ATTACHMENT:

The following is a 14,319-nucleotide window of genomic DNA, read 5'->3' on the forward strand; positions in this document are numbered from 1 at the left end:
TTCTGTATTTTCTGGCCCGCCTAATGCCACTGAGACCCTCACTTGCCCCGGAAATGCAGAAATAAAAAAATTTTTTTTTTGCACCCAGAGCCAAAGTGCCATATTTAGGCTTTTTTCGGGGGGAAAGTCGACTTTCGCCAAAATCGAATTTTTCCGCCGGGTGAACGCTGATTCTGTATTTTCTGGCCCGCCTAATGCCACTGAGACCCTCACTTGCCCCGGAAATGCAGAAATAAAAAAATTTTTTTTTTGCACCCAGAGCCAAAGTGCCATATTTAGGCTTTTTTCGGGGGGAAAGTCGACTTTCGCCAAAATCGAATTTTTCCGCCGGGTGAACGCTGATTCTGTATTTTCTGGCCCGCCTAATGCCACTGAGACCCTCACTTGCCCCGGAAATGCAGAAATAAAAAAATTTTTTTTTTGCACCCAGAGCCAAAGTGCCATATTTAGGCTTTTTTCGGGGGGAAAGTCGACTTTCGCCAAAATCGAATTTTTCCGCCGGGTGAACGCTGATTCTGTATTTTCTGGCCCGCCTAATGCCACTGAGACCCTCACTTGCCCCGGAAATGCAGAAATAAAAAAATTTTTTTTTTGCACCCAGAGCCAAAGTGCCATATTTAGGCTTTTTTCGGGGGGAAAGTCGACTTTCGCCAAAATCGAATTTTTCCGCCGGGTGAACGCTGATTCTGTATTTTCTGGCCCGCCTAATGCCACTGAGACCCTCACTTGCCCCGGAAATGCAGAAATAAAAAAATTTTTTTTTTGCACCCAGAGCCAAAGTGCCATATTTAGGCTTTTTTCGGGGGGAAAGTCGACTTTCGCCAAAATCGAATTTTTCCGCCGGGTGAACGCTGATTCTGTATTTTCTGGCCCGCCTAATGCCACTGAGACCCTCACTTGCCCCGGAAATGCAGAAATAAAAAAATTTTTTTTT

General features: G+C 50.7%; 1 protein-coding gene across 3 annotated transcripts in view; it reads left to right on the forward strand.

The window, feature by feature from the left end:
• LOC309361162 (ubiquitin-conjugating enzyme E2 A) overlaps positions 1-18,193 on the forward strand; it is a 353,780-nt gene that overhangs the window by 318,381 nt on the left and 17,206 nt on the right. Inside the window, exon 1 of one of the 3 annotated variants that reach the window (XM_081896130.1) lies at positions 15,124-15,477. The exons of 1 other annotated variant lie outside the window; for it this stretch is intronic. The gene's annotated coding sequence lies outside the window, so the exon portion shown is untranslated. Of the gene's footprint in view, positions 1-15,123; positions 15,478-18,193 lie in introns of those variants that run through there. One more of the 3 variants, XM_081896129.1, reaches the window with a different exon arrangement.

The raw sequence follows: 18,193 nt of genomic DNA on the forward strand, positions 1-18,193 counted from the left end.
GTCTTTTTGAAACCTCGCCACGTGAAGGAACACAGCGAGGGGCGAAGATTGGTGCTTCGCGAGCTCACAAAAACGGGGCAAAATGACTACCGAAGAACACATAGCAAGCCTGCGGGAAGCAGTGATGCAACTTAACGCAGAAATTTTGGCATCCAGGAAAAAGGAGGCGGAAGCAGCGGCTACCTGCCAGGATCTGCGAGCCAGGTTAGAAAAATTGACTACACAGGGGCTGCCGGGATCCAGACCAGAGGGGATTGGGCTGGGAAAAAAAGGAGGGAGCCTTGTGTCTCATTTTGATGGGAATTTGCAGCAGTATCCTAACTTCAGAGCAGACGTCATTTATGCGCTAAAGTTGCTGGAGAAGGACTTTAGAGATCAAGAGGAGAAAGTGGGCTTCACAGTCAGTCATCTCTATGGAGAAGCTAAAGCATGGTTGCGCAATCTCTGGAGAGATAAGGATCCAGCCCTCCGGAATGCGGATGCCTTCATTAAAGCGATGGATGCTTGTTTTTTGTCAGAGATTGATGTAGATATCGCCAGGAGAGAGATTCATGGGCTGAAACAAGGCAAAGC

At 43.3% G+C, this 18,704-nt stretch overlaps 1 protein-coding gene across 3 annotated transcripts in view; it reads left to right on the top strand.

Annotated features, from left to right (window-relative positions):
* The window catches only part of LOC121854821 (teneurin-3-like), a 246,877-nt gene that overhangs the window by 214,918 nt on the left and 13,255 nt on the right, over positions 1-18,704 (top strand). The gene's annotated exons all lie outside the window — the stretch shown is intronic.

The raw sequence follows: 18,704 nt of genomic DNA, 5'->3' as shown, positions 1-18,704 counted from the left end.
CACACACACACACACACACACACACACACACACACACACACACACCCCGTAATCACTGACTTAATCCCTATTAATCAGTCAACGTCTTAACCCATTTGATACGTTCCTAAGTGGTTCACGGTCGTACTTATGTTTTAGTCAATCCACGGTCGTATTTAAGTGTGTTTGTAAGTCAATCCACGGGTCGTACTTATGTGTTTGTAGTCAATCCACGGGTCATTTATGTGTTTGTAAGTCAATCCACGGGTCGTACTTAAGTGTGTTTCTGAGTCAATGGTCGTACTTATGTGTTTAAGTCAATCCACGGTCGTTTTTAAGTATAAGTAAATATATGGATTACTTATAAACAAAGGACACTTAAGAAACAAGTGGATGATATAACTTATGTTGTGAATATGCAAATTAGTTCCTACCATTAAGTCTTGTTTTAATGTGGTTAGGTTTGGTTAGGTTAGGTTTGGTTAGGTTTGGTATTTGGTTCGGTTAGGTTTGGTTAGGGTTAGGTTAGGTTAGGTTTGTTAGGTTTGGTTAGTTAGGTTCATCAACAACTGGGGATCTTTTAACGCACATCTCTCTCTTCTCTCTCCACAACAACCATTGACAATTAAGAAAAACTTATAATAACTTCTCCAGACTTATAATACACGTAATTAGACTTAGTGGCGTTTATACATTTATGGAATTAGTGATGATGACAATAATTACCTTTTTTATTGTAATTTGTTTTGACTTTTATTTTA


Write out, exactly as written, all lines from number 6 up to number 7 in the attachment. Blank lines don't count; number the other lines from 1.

The raw sequence follows: 18,193 nt of genomic DNA on the forward strand, positions 1-18,193 counted from the left end.
GTCTTTTTGAAACCTCGCCACGTGAAGGAACACAGCGAGGGGCGAAGATTGGTGCTTCGCGAGCTCACAAAAACGGGGCAAAATGACTACCGAAGAACACATAGCAAGCCTGCGGGAAGCAGTGATGCAACTTAACGCAGAAATTTTGGCATCCAGGAAAAAGGAGGCGGAAGCAGCGGCTACCTGCCAGGATCTGCGAGCCAGGTTAGAAAAATTGACTACACAGGGGCTGCCGGGATCCAGACCAGAGGGGATTGGGCTGGGAAAAAAAGGAGGGAGCCTTGTGTCTCATTTTGATGGGAATTTGCAGCAGTATCCTAACTTCAGAGCAGACGTCATTTATGCGCTAAAGTTGCTGGAGAAGGACTTTAGAGATCAAGAGGAGAAAGTGGGCTTCACAGTCAGTCATCTCTATGGAGAAGCTAAAGCATGGTTGCGCAATCTCTGGAGAGATAAGGATCCAGCCCTCCGGAATGCGGATGCCTTCATTAAAGCGATGGATGCTTGTTTTTTGTCAGAGATTGATGTAGATATCGCCAGGAGAGAGATTCATGGGCTGAAACAAGGCAAAGC